Fiix raises $12M to smooth out the asset maintenance process

As sensors become cheaper and easier to install, the whole process of maintaining equipment and assets is starting to shift from just scrambling to fix problems to getting a hold of issues before they get out of control.

That’s opened the door for startups like Fiix, which are creating workflow software that helps companies manage equipment and assets. That software enables companies to keep a close eye on equipment and resolve issues quickly before they become more complex to the point of costing companies hundreds of thousands of dollars to fix. Every percentage point of efficiency, for some operations, can translate to revenue significant enough to the point that this kind of software is an easy sell. Fiix said today it has raised $12 million in a new financing round led by BuildGroup.

“It was one of the last bastions of enterprise software that’s yet to go through the same disruption that every other major software company,” COO James Novak said. “If you look at human resource software, CRM software, accounting software, they’ve all gone through the same transition. This market was one of the last ones to go through that transition.”

Fiix takes the process of managing work orders, assets and inventories and throws it all into a set of software that’s designed to be easier to use when compared to existing complex asset management software. That includes making sure all of this is available on a phone, where managers and employees can monitor what kinds of work orders are in progress, approve them, or issue them. That’s designed to remove some of the time barriers that may keep managers from starting the maintenance process.

 

But because there’s a lot of money to be made here, there’s going to be an increasing amount of competition. Already, there are startups like UpKeep, which came out of Y Combinator’s winter class last year. By giving managers a way to prioritize and get work orders done quickly, employees and managers can have a more real-time level of communication — which means they can spot problems earlier and earlier, and keep things running smoothly.

Advertisements

Uizard raises funds for its AI that turns design mockups into source code

When you’re trying to build apps, there is a very tedious point where you have to star at a wireframe and then laboriously turn it into code. Actually, the process itself is highly repetitive and ought to be much easier. The traditional software development from front-end design, to front-end html/css development and to working code is expensive, time-consuming, tedious and repetitive.

But most approaches to solving this problem have been more complex than they need to be. What if you could just turn wireframes straight into code and then devote your time to the more complex aspects of a build?

That’s the idea behind a Copenhagen-based startup called Uizard.

Uizard’s computer vision and AI platform claims to be able to automatically turn design mockups — and this could be on the back of napkin — into source code that developers can plug into their backend code.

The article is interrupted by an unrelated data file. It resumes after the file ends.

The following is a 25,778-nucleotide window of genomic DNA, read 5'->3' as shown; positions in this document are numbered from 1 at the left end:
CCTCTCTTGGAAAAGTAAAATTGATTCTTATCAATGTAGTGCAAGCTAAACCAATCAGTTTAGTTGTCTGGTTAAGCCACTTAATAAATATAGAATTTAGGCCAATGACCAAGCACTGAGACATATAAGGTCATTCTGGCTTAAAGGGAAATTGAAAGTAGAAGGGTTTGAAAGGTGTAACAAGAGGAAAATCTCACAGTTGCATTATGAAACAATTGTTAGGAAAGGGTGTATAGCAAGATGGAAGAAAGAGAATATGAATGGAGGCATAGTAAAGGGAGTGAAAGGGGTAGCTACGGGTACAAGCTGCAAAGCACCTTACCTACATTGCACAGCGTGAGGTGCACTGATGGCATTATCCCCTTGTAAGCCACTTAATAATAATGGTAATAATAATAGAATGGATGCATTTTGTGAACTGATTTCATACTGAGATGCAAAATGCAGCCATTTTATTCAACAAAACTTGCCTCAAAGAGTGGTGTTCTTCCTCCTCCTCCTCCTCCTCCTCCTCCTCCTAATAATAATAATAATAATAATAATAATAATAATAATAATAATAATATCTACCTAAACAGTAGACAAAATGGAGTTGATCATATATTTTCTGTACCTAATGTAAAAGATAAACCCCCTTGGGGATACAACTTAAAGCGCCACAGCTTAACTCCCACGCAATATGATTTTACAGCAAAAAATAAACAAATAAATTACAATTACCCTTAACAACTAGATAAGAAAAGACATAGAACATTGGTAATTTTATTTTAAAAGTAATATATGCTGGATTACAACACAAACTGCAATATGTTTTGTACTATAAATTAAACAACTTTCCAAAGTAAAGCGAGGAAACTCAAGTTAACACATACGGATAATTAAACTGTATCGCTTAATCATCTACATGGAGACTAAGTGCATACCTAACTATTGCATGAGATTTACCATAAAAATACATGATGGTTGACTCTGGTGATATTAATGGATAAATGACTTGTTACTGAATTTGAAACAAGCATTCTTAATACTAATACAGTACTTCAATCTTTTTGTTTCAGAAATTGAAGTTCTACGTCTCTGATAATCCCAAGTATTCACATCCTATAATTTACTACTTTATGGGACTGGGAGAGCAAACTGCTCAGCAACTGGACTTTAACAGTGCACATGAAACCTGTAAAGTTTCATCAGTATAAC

It’s now raised an $800,000 pre-seed round led by New York-based LDV Capital with co-investors ByFounders, The Nordic Web Ventures, 7percent Ventures, New York Venture Partners, entrepreneur Peter Stern co-founder of Datek, and Philipp Moehring and Andy Chung from AngelList . This fundraising will be used to grow the team and launch the Beta product.

The company received interest when in June 2017 when they released their first research milestone dubbed “pix2code” and implementation on Github was the 2nd most trending project of June 2017 ahead of Facebook Prepack and Google Tensorflow.

OpenStack spins out its Zuul open source CI/CD platform

There are few open source projects as complex as OpenStack, which essentially provides large companies with all the tools to run the equivalent of the core AWS services in their own data centers. To build OpenStack’s various systems the team also had to develop some of its own devops tools, and in 2012, that meant developing Zuul, an open source continuous integration and delivery (CI/CD) platform. Now, with the release of Zuul v3, the team has decided to decouple Zuul from OpenStack and to run it as an independent project. It’s not quite leaving the OpenStack ecosystem, though, since it will still be hosted by the OpenStack Foundation.

Now all of that may seem a bit complicated, but at this point, the OpenStack Foundation is simply the home of OpenStack and other related infrastructure projects. The first one of those was obviously OpenStack itself, followed by the Kata Containers project late last year. Zuul is simply the third of these projects.

The general concept behind Zuul is to provide developers with a system for automatically merging, building and testing new changes to a project. It’s extensible and supports a number of different development platforms, including GitHub and the Gerrit code review and project management tool.

Current contributors include BMW, GitHub, GoDaddy, Huawei, Red Hat and SUSE. “The wide adoption of CI/CD in our software projects is the foundation to deliver high-quality software in time by automating every integral part of the development cycle from simple commit checks to full release processes,” said BMW software engineer Tobias Henkel. “Our CI/CD development team at BMW is proud to be part of the Zuul community and will continue to be active contributors of the Zuul OSS project.”